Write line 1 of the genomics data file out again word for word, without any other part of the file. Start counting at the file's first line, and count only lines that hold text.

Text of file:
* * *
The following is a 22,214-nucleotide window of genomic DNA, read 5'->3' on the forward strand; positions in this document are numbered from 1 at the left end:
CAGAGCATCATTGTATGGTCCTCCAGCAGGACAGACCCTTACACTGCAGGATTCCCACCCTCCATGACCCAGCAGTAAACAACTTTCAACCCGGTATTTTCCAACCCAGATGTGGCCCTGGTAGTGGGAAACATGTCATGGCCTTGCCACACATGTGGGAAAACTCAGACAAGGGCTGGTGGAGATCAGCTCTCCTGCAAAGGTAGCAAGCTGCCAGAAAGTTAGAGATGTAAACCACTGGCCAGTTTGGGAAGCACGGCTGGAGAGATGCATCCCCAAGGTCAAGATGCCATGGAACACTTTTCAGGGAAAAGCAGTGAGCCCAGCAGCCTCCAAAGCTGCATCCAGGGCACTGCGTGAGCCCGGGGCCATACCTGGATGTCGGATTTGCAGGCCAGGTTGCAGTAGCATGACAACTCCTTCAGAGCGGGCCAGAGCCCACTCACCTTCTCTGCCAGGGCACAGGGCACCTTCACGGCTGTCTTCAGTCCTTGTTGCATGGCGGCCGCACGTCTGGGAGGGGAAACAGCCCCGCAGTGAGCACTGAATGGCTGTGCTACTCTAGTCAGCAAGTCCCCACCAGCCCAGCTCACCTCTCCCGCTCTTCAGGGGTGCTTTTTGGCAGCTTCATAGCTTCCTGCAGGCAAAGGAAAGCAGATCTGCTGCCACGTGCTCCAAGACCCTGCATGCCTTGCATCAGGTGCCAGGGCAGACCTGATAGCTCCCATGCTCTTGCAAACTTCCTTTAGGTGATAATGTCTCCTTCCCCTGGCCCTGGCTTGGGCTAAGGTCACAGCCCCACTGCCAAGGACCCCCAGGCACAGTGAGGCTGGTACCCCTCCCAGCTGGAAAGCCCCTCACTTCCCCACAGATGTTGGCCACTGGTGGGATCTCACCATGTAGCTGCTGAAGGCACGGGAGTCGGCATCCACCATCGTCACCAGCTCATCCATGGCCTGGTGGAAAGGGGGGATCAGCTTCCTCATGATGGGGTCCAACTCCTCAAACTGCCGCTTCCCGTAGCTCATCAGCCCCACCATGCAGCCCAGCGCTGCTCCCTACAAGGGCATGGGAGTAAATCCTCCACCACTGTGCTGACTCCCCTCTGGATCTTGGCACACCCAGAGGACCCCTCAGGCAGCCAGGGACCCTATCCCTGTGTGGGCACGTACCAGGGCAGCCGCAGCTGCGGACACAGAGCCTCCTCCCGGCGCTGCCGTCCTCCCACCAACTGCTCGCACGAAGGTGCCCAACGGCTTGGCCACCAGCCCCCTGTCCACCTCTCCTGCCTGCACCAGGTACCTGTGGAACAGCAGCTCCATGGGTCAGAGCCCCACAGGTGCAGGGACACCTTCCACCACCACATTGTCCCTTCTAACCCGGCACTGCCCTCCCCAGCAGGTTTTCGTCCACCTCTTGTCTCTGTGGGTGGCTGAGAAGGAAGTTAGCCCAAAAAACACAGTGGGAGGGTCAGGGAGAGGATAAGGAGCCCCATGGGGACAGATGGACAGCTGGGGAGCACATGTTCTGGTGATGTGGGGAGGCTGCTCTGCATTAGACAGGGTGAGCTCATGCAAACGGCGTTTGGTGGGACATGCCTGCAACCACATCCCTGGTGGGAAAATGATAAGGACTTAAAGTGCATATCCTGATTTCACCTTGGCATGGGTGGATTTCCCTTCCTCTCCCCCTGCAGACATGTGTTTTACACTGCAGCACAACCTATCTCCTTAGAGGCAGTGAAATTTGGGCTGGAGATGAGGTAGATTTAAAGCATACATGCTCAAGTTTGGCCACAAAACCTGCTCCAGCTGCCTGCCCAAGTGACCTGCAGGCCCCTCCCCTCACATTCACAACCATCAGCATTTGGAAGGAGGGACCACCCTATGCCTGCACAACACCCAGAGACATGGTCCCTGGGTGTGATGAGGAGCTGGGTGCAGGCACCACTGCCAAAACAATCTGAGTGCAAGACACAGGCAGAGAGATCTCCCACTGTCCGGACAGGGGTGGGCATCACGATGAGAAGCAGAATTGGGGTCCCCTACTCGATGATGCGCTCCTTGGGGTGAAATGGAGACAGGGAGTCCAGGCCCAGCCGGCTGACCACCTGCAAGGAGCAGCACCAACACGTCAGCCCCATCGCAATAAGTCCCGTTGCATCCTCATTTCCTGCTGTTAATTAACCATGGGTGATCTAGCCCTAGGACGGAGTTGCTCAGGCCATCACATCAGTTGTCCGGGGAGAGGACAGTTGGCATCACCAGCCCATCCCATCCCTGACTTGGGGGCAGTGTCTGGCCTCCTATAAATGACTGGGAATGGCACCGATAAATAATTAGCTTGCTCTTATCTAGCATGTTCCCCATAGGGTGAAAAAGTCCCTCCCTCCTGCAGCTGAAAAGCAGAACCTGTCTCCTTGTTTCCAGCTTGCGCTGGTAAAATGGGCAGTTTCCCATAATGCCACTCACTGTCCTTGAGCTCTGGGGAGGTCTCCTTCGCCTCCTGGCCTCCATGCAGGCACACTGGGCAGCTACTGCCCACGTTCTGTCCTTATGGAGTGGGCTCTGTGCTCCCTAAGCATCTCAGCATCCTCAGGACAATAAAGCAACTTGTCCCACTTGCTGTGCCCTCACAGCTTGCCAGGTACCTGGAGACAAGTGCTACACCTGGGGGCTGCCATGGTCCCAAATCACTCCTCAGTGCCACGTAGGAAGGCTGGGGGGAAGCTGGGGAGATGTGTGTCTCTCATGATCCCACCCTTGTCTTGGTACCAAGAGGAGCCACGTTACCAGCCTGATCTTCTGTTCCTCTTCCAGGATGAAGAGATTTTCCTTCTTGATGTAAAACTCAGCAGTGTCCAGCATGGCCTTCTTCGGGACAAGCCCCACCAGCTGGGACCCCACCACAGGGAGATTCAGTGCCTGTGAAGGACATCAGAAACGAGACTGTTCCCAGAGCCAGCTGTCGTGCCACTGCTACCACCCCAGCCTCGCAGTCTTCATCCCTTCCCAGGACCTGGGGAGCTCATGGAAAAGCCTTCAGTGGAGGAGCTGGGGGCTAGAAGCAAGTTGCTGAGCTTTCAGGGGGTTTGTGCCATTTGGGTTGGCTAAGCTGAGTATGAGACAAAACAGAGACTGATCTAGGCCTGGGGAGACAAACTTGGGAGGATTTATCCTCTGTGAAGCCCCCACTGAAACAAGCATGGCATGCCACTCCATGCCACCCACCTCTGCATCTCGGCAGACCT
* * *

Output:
The following is a 22,214-nucleotide window of genomic DNA, read 5'->3' on the forward strand; positions in this document are numbered from 1 at the left end: